47 Years After “Roe v. Wade,” Theoretical Abortion Rights Are Not Enough

As we mark the 47th anniversary of Roe v. Wade, the landmark decision that legalized abortion in the United States, we need only look to a recent sneak attack by the Trump administration as a reminder that even with the ruling in place, anti-abortion politicians are hellbent on passing policies that keep the true promise of Roe from being realized for many.

As 2019 drew to a close and the holiday season kicked off in full force, the Trump administration quietly finalized a rule that will require private health insurers to send separate bills for abortion coverage, doubling down on its agenda to make abortion unaffordable and unavailable. The timing of the policy rollout, at the end of a decade marked by a landslide of attacks on reproductive health care, was nothing if not deliberate. This administration knows how unpopular restrictions on abortion coverage are and purposefully chose to finalize this regulation thinking no one would notice, hoping to bury it amid the chaos of travel and other end-of-year business.

But they were wrong: We know exactly what this administration is trying to do. In requiring two separate bills and two separate payments for abortion coverage, the new Department of Health and Human Services (HHS) rule is meant to discourage insurance plans from covering abortion care at all, while also confusing consumers and stigmatizing abortion by needlessly separating it from all other health services.

If private insurers opt to stop covering abortion as a result of this rule, people seeking abortion could be forced to delay care or could be denied care altogether, imposing onerous financial burdens, especially on women of color and families with lower incomes. Too many people are already denied abortion coverage based on how much money they make because of the decades-old Hyde Amendment, which prohibits federal health care programs from covering abortion. This discriminatory new rule put forth by the Trump administration pushes abortion care out of reach for even more people.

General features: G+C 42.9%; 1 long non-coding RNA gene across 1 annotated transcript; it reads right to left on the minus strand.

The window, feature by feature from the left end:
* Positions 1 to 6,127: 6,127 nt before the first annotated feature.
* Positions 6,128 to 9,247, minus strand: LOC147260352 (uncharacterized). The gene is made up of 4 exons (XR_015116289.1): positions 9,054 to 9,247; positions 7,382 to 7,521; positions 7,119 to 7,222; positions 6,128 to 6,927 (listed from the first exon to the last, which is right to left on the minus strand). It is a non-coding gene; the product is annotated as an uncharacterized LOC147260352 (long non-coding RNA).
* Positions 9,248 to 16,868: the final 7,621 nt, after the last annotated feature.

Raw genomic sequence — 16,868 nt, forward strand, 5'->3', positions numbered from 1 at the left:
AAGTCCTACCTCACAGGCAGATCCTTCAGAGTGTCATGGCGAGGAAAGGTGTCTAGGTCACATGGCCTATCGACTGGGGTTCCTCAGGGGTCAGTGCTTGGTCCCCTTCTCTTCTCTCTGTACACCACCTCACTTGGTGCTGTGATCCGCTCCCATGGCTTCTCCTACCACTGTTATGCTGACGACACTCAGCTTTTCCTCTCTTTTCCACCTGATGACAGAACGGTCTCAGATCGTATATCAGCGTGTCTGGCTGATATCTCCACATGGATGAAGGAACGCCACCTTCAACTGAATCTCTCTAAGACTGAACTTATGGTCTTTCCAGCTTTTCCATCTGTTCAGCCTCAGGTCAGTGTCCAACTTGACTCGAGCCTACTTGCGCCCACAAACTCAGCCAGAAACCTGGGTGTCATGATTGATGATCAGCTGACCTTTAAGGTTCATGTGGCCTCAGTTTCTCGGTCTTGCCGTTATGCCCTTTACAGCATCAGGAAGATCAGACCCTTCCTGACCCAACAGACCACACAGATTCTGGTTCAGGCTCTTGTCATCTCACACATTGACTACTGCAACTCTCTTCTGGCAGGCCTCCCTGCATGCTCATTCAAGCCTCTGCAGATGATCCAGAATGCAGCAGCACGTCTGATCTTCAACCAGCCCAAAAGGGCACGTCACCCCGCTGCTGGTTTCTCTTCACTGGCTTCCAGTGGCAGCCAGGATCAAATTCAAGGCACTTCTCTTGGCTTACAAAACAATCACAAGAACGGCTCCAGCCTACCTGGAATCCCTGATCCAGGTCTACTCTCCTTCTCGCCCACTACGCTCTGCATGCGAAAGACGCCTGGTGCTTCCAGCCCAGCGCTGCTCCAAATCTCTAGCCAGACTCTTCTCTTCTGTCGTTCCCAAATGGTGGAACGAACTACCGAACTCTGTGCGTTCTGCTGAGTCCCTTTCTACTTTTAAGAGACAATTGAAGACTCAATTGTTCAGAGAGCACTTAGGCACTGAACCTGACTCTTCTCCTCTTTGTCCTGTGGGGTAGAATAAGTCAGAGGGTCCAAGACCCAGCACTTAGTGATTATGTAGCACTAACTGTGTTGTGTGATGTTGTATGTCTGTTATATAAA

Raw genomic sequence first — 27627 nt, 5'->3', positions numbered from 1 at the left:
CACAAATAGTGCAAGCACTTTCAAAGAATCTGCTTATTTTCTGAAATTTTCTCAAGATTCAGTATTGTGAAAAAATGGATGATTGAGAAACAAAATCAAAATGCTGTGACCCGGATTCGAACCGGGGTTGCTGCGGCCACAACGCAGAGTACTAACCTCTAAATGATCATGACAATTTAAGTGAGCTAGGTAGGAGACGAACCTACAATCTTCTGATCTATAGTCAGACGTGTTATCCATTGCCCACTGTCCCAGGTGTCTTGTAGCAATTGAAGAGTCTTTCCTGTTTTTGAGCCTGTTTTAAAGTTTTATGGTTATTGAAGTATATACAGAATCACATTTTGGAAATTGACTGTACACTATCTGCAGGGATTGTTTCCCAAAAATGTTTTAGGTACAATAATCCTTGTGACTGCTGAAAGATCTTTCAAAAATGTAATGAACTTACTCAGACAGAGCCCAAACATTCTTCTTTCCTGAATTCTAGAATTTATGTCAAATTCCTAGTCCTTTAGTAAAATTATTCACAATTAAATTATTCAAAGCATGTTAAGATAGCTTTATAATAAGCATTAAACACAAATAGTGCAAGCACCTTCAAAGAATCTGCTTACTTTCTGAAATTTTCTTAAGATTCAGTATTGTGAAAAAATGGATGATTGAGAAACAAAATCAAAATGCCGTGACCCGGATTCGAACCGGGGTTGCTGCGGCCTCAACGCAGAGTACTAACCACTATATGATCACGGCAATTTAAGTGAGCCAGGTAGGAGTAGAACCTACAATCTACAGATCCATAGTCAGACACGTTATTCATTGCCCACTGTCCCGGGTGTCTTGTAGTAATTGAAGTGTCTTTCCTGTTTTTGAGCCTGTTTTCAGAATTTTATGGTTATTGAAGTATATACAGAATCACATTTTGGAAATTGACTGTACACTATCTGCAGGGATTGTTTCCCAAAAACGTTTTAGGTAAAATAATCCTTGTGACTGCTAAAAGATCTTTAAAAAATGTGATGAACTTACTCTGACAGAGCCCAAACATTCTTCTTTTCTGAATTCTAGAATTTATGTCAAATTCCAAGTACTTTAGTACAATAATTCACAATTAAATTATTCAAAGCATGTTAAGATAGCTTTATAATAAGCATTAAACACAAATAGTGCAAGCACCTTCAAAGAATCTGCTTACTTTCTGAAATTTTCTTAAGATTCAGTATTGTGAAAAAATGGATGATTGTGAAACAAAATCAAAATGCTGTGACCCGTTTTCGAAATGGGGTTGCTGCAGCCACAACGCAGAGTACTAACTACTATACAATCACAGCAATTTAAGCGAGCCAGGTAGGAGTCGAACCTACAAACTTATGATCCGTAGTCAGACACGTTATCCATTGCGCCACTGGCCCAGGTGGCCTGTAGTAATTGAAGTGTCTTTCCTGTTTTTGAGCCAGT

Whether someone has private or government-funded health insurance, each of us should have coverage for a full range of pregnancy-related care, including abortion. We pay for health insurance so we can be covered if we have an unexpected medical expense, which could certainly include abortion care. Under the Affordable Care Act, insurance plans can cover abortion in case we need it — but now, the Trump administration is deliberately discouraging insurers from covering the care we need and creating unnecessary confusion.

January 22 marks the 47th anniversary of Roe v. Wade, but Roe and policies like this latest rule still limit meaningful access and remind us abortion rights in theory are not enough. We must also fight to ensure that we all have equitable access to the resources and care we need to make safe, healthy and autonomous decisions about our lives, bodies and futures. The Trump administration’s new rule — a deliberate effort to make insurance plans stop covering abortion — poses a direct threat to the fight for dignity and equity.

Already, with policies like the Hyde Amendment, we know who suffers the most: people and families with lower incomes, who are disproportionately women of color. Hyde forces an estimated one in four women enrolled in Medicaid who seek abortions to carry an unwanted pregnancy to term. Additional research has shown that someone who wants an abortion but is denied, compared with being able to obtain abortion care, leads to a significant increase in household poverty.

And we know policies like Hyde — which can pose insurmountable barriers to abortion access for communities already marginalized by our health system, as well as state-level abortion coverage bans — are deeply unpopular. In fact, this year, research showed 75 percent of national voters believe every woman should be able to get the full range of reproductive health care, including abortion, regardless of whether she has private or government-funded health insurance.

Let’s be clear: Any health insurance that respects our decisions and upholds our health must cover abortion. Each of us should be able to make our own decisions about our bodies, our lives and our families. We won’t stand by while anti-abortion politicians erect more and more barriers that stop women and people with lower incomes from getting the care they need. When we can make decisions that are best for our lives, we empower families to thrive, and we create communities where each of us can participate with dignity and equity.

Policies like this new HHS rule show how precarious meaningful abortion access truly is, in the face of so many cultural, political and economic barriers. Just as we continue our fight to protect and expand the promise of Roe, now in its 47th year, we must also fight to ensure abortion is affordable and accessible for all of us, however much money we have and whatever our source of insurance.